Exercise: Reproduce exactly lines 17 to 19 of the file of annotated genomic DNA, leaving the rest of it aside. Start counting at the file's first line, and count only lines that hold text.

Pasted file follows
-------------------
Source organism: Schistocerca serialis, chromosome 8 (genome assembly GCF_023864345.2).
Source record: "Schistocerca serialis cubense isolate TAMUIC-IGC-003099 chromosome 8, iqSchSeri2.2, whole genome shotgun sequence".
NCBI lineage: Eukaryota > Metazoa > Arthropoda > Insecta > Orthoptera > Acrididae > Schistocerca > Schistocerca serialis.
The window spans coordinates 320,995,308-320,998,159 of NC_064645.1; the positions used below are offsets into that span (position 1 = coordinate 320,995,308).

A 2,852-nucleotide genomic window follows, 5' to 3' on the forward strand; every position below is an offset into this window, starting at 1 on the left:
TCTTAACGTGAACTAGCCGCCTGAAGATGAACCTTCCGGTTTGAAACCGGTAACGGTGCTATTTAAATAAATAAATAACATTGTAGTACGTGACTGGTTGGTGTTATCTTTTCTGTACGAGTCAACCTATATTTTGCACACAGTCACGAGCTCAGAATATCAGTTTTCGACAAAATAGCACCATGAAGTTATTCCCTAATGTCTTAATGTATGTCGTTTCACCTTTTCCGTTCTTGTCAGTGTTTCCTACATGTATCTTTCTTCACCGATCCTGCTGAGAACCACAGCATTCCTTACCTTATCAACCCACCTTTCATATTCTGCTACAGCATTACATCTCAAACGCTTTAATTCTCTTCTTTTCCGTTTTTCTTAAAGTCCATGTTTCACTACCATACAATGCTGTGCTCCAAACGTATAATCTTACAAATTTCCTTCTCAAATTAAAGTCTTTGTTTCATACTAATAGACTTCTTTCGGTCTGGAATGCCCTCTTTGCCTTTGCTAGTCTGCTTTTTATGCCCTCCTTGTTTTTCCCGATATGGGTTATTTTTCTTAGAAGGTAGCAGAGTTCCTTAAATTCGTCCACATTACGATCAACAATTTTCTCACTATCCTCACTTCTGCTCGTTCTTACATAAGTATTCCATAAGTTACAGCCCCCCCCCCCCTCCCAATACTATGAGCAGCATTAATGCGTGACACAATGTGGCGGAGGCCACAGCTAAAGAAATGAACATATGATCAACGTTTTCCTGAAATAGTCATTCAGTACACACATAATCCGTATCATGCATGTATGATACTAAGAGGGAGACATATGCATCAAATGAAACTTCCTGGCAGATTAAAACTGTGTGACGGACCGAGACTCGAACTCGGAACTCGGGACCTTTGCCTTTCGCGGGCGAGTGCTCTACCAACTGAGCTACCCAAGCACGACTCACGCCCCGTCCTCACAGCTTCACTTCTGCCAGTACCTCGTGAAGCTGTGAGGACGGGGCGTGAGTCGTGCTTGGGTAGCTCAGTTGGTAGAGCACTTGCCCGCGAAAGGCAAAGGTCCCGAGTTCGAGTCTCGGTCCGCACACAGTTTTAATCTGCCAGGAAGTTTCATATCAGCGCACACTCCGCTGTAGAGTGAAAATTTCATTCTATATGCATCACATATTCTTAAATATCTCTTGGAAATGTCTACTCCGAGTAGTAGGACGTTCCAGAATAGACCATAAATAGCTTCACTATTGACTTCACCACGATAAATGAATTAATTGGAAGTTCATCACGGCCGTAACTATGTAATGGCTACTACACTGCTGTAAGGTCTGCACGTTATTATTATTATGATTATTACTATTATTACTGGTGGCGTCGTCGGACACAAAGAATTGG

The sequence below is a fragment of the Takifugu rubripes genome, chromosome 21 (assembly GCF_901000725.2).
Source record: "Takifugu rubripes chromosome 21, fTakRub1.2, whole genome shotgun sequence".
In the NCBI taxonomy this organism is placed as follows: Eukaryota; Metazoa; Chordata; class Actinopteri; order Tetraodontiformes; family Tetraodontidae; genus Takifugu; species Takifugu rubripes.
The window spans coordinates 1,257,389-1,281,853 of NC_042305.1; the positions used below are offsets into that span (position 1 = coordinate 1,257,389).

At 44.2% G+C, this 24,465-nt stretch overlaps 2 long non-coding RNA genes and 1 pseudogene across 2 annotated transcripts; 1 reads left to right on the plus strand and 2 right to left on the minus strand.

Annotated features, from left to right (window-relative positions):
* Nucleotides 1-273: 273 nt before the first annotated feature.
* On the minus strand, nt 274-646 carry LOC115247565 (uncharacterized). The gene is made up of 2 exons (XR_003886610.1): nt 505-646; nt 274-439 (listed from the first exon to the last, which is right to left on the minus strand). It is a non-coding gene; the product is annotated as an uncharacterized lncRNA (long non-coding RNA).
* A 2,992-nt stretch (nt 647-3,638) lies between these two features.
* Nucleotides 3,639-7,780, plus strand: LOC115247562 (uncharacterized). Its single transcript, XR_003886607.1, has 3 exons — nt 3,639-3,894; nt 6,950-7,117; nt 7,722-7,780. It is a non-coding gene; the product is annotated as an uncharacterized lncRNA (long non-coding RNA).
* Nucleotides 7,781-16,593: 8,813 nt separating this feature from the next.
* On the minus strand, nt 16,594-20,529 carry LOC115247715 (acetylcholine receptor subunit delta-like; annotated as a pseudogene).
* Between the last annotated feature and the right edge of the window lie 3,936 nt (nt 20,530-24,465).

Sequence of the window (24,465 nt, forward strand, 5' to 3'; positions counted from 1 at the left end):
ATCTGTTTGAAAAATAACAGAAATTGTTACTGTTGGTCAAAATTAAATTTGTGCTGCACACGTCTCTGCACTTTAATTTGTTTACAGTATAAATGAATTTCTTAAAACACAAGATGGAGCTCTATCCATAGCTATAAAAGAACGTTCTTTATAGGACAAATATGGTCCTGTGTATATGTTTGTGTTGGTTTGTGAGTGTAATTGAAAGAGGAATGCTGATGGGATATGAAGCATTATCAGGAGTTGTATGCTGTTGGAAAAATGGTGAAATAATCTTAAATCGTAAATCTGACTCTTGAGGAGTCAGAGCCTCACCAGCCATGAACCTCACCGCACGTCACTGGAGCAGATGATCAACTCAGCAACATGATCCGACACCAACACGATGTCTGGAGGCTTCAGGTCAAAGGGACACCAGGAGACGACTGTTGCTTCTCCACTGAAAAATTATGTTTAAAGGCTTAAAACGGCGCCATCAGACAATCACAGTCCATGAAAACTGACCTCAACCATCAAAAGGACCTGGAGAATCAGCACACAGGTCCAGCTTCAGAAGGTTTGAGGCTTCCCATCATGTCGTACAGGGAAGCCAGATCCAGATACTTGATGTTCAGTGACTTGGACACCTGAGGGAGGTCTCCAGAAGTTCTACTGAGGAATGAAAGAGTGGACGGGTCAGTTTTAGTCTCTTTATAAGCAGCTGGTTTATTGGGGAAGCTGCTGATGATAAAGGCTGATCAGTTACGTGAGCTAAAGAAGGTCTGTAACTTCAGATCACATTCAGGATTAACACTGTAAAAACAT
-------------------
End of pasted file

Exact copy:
* Nucleotides 7,781-16,593: 8,813 nt separating this feature from the next.
* On the minus strand, nt 16,594-20,529 carry LOC115247715 (acetylcholine receptor subunit delta-like; annotated as a pseudogene).
* Between the last annotated feature and the right edge of the window lie 3,936 nt (nt 20,530-24,465).